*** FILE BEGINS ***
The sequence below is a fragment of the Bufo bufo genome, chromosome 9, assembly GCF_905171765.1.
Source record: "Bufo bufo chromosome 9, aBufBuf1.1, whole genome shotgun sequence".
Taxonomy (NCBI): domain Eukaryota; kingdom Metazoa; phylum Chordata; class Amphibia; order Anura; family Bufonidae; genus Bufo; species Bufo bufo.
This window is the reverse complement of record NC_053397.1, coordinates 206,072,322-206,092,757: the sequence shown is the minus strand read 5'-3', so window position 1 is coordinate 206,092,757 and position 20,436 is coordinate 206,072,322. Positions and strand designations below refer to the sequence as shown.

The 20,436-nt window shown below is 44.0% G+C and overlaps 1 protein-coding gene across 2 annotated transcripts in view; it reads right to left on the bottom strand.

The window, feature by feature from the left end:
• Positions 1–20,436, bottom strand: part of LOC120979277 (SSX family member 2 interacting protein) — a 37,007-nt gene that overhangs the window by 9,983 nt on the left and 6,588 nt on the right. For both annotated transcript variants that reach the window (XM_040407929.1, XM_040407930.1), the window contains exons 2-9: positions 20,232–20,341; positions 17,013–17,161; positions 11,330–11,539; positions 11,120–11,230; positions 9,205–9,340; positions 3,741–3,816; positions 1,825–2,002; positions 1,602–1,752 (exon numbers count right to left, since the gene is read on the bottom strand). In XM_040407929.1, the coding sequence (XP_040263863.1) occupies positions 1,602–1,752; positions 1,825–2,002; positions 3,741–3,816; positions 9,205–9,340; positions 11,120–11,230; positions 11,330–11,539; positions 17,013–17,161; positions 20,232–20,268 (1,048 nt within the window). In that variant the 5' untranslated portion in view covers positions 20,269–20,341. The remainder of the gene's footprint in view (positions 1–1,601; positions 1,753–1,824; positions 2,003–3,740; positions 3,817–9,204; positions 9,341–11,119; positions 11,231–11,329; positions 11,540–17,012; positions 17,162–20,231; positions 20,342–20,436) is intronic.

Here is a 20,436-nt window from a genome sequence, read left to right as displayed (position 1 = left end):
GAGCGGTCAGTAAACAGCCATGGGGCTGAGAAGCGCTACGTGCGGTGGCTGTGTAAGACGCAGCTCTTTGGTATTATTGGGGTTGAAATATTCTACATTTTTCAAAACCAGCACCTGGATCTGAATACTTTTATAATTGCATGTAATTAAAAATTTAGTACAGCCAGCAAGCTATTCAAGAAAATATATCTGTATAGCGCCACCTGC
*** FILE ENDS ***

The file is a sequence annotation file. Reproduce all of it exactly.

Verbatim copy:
The sequence below is a fragment of the Bufo bufo genome, chromosome 9, assembly GCF_905171765.1.
Source record: "Bufo bufo chromosome 9, aBufBuf1.1, whole genome shotgun sequence".
Taxonomy (NCBI): domain Eukaryota; kingdom Metazoa; phylum Chordata; class Amphibia; order Anura; family Bufonidae; genus Bufo; species Bufo bufo.
This window is the reverse complement of record NC_053397.1, coordinates 206,072,322-206,092,757: the sequence shown is the minus strand read 5'-3', so window position 1 is coordinate 206,092,757 and position 20,436 is coordinate 206,072,322. Positions and strand designations below refer to the sequence as shown.

The 20,436-nt window shown below is 44.0% G+C and overlaps 1 protein-coding gene across 2 annotated transcripts in view; it reads right to left on the bottom strand.

The window, feature by feature from the left end:
• Positions 1–20,436, bottom strand: part of LOC120979277 (SSX family member 2 interacting protein) — a 37,007-nt gene that overhangs the window by 9,983 nt on the left and 6,588 nt on the right. For both annotated transcript variants that reach the window (XM_040407929.1, XM_040407930.1), the window contains exons 2-9: positions 20,232–20,341; positions 17,013–17,161; positions 11,330–11,539; positions 11,120–11,230; positions 9,205–9,340; positions 3,741–3,816; positions 1,825–2,002; positions 1,602–1,752 (exon numbers count right to left, since the gene is read on the bottom strand). In XM_040407929.1, the coding sequence (XP_040263863.1) occupies positions 1,602–1,752; positions 1,825–2,002; positions 3,741–3,816; positions 9,205–9,340; positions 11,120–11,230; positions 11,330–11,539; positions 17,013–17,161; positions 20,232–20,268 (1,048 nt within the window). In that variant the 5' untranslated portion in view covers positions 20,269–20,341. The remainder of the gene's footprint in view (positions 1–1,601; positions 1,753–1,824; positions 2,003–3,740; positions 3,817–9,204; positions 9,341–11,119; positions 11,231–11,329; positions 11,540–17,012; positions 17,162–20,231; positions 20,342–20,436) is intronic.

Here is a 20,436-nt window from a genome sequence, read left to right as displayed (position 1 = left end):
GAGCGGTCAGTAAACAGCCATGGGGCTGAGAAGCGCTACGTGCGGTGGCTGTGTAAGACGCAGCTCTTTGGTATTATTGGGGTTGAAATATTCTACATTTTTCAAAACCAGCACCTGGATCTGAATACTTTTATAATTGCATGTAATTAAAAATTTAGTACAGCCAGCAAGCTATTCAAGAAAATATATCTGTATAGCGCCACCTGC